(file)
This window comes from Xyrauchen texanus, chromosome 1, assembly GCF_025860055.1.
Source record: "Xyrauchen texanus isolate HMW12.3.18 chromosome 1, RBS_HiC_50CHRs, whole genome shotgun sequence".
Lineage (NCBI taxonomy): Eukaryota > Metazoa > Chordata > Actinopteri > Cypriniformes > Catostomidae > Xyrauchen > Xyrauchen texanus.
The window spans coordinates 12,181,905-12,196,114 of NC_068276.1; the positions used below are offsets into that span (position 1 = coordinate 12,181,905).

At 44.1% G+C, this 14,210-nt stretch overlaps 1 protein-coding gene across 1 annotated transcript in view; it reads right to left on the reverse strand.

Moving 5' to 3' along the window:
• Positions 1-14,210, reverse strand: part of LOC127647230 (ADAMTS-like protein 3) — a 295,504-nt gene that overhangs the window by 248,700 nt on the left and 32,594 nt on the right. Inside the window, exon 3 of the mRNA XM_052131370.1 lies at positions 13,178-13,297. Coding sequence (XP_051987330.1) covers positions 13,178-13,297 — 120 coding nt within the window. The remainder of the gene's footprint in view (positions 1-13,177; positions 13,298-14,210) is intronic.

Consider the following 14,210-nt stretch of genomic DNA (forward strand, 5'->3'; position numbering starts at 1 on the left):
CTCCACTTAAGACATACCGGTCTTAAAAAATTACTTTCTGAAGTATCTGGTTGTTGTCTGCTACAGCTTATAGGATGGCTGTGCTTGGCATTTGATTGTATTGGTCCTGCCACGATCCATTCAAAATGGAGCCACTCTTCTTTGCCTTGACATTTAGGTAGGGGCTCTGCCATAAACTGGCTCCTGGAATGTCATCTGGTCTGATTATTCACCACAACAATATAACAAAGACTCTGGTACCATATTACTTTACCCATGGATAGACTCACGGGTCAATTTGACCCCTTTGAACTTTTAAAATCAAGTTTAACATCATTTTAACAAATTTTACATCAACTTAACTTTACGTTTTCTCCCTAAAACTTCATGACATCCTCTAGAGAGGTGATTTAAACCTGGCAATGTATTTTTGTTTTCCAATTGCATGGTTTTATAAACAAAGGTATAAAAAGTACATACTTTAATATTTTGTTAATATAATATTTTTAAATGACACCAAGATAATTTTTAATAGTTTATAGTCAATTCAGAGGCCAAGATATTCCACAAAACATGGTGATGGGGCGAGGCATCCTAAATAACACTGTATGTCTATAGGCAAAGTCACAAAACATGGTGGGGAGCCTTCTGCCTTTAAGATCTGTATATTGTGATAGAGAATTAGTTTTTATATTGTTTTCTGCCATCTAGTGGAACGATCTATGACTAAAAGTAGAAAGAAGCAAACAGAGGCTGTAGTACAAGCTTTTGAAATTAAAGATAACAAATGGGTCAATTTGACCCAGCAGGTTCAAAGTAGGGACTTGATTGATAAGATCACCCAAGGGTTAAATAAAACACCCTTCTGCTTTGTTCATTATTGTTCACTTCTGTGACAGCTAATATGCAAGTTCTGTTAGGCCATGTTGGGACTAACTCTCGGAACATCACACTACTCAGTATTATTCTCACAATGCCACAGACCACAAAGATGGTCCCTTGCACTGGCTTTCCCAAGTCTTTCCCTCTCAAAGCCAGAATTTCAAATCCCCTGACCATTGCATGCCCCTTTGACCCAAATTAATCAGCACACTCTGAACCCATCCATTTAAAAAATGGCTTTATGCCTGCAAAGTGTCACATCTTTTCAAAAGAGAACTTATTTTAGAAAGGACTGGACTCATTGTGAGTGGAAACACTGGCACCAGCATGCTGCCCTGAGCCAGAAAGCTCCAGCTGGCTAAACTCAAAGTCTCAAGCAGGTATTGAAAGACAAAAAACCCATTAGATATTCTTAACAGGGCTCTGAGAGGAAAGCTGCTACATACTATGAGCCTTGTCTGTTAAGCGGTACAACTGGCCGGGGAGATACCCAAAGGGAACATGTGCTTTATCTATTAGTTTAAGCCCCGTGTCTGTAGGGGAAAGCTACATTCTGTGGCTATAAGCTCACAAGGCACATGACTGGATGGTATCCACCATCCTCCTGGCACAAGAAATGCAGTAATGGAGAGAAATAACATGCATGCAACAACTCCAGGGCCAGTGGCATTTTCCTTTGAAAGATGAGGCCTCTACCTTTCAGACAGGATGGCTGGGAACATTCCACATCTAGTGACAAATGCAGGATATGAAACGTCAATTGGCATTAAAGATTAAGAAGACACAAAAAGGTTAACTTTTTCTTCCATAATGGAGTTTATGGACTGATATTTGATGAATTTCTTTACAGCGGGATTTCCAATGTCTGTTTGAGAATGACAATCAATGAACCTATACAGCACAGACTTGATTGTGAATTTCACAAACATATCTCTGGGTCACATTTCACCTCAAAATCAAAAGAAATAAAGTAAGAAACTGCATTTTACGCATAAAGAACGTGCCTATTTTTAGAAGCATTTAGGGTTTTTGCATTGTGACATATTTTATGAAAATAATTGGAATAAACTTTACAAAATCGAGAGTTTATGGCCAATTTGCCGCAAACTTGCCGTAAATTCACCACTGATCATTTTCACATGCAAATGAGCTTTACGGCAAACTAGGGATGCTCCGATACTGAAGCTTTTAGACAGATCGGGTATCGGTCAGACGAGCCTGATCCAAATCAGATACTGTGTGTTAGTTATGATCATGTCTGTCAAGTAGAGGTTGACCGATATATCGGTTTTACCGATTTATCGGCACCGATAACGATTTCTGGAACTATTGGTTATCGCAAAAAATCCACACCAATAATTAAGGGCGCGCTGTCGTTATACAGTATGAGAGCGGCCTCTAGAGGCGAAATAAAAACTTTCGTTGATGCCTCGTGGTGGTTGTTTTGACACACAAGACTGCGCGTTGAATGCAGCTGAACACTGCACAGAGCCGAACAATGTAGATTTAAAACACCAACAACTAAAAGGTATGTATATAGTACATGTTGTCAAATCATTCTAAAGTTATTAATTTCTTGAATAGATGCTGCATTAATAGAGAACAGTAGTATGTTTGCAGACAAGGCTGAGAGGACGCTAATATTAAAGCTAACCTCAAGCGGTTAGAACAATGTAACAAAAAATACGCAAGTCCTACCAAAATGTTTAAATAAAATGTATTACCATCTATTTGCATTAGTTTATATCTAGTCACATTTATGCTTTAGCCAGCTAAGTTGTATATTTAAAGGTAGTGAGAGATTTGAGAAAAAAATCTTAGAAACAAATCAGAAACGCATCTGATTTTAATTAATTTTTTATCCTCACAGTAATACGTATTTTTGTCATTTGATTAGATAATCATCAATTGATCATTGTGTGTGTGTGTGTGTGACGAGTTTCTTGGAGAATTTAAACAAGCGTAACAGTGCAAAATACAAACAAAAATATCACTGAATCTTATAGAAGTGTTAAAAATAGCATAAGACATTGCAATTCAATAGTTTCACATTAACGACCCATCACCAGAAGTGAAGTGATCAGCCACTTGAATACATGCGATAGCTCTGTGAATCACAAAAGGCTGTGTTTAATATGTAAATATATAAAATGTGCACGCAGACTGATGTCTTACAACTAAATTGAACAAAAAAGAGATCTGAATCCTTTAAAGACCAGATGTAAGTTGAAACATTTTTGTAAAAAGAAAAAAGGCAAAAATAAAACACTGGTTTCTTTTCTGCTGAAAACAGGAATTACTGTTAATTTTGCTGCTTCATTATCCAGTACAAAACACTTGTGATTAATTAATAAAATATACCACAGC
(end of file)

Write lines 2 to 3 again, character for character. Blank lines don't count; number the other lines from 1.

Source record: "Xyrauchen texanus isolate HMW12.3.18 chromosome 1, RBS_HiC_50CHRs, whole genome shotgun sequence".
Lineage (NCBI taxonomy): Eukaryota > Metazoa > Chordata > Actinopteri > Cypriniformes > Catostomidae > Xyrauchen > Xyrauchen texanus.